Regulation of Exercise-Dependent Cardiac Growth by MicroRNAs




Johnson, Brett A.

Journal Title

Journal ISSN

Volume Title


Content Notes


The heart is an adaptive organ which undergoes pathological or physiological remodeling in response to a variety of stimuli to meet the demands of the body. Chronic exercise training promotes a physiological remodeling response in which the heart increases in size to match loading demands. In this thesis, I present my studies on the function of microRNAs during exercise-induced cardiac remodeling. First, I show the expression of muscle-specific microRNA (miRNA), miR-499, is down-regulated by voluntary free-wheel running in hearts of mice. I hypothesized the reduction of miR-499 may be required for exercise-induced cardiac hypertrophy. I found forced cardiac over-expression of miR-499 was associated with diminished physiological cardiac growth, whereas genetic deletion and antimiR mediated inhibition of miR-499 caused enhanced physiological growth following exercise. I also explored the mechanism by which miR-499 represses exercise-induced cardiac growth. I determined the repressive effects of miR-499 are mediated through regulation of IGF-1/PI-3K/Akt and beta-catenin signaling pathways, which drive physiological growth of the heart. I demonstrated the effects of miR-499 on physiological cardiac growth are mediated, at least in part, through repression of a network of genes including p85-alpha, Rictor, Lin7c and Fzd4. Collectively, the results of my thesis research identify miR-499 as a pivotal regulator of exercise-induced cardiac hypertrophy.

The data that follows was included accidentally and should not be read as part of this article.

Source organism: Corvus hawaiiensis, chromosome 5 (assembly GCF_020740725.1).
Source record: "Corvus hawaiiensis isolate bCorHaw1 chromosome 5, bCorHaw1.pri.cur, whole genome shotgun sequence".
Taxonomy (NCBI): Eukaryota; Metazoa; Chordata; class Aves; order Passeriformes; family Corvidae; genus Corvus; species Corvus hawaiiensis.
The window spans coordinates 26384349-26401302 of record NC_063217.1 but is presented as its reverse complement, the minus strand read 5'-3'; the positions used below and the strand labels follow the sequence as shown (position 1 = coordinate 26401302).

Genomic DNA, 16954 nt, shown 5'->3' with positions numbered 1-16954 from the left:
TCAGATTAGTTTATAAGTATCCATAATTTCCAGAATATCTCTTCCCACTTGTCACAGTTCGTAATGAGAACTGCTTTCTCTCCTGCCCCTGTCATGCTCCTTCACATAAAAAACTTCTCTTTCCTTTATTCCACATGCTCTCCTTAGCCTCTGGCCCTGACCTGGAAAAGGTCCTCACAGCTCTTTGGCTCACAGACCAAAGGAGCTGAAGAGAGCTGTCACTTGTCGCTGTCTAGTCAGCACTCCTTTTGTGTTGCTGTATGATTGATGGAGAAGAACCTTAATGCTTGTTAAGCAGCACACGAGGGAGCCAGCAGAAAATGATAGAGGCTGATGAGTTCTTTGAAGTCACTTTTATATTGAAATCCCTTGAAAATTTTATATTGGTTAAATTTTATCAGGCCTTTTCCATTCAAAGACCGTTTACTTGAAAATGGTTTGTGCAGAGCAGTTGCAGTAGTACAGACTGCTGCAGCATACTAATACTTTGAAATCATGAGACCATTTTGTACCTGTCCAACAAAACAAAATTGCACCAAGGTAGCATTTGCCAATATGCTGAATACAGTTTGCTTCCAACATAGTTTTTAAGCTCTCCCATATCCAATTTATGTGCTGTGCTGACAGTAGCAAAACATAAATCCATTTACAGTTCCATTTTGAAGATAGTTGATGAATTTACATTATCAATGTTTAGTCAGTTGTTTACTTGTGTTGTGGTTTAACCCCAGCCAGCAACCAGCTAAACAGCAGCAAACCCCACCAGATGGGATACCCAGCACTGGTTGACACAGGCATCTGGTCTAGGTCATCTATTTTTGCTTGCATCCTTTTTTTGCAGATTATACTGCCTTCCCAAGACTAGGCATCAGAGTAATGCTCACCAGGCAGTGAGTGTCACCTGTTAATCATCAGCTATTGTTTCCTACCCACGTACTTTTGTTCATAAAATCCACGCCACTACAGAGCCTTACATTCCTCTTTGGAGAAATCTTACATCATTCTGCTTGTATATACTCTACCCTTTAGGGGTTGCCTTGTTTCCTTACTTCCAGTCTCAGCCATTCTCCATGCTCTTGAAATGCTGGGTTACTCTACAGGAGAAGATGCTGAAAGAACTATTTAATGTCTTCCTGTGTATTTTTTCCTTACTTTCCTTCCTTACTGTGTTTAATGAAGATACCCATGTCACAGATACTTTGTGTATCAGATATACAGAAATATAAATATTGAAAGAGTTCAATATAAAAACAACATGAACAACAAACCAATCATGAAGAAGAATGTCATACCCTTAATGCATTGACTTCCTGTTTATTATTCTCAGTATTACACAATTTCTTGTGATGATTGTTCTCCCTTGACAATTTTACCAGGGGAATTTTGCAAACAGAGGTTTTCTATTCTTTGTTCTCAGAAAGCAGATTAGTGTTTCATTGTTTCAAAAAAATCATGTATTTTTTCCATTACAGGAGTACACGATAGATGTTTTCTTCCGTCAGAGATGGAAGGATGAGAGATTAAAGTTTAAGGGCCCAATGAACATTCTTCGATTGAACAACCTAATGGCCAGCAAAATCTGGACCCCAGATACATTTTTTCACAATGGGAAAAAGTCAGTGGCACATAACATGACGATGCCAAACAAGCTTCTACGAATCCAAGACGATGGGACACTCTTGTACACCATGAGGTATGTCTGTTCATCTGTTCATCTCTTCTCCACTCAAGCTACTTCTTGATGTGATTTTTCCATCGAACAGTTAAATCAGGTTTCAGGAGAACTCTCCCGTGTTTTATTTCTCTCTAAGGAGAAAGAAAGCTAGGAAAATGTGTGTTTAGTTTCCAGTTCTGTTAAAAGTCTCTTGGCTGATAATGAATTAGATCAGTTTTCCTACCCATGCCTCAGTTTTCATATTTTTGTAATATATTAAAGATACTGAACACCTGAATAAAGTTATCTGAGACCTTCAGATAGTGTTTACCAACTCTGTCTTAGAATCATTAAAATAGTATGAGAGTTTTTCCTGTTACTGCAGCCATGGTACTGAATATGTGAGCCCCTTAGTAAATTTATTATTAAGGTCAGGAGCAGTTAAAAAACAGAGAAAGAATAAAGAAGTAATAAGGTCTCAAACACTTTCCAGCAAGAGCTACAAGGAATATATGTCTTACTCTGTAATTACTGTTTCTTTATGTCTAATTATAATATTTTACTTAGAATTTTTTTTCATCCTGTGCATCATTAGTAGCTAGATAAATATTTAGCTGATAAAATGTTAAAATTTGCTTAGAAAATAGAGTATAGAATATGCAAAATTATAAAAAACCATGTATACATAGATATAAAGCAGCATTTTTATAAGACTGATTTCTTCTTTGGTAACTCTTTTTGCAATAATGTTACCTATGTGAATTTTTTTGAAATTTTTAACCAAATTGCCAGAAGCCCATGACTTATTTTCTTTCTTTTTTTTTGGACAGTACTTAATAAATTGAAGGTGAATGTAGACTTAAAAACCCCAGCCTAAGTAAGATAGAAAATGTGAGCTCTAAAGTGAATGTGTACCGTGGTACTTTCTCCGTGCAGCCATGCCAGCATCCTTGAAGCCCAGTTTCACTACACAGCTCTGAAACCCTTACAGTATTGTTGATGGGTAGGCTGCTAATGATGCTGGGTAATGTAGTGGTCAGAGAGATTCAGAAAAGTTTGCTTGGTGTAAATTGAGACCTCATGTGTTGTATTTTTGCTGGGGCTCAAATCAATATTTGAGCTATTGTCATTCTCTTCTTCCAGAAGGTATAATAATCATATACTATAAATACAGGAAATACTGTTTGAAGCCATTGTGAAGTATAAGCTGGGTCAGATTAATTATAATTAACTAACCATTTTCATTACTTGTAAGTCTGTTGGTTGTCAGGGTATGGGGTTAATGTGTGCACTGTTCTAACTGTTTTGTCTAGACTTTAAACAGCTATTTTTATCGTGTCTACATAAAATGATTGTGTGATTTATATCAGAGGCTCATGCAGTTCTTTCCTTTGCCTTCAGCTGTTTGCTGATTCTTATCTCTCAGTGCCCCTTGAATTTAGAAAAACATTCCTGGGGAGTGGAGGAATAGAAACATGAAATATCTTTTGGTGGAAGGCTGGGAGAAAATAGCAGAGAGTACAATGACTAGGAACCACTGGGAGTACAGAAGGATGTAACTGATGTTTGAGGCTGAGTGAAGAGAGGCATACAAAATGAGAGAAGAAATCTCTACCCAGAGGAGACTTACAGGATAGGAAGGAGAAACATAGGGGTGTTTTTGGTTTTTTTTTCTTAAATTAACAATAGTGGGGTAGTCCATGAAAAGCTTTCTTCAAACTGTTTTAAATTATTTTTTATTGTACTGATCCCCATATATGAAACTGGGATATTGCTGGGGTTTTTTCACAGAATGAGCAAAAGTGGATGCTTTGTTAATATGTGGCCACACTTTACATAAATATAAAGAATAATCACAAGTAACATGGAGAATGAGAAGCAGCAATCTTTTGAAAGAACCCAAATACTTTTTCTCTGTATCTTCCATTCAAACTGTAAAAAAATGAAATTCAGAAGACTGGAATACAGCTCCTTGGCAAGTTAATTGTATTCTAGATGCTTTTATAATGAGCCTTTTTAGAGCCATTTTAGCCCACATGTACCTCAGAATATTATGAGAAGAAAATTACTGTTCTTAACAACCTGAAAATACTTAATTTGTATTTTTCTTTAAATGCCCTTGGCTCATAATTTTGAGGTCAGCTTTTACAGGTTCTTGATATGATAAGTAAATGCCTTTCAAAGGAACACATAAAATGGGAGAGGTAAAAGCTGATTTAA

General Notes

Table of Contents


Related URI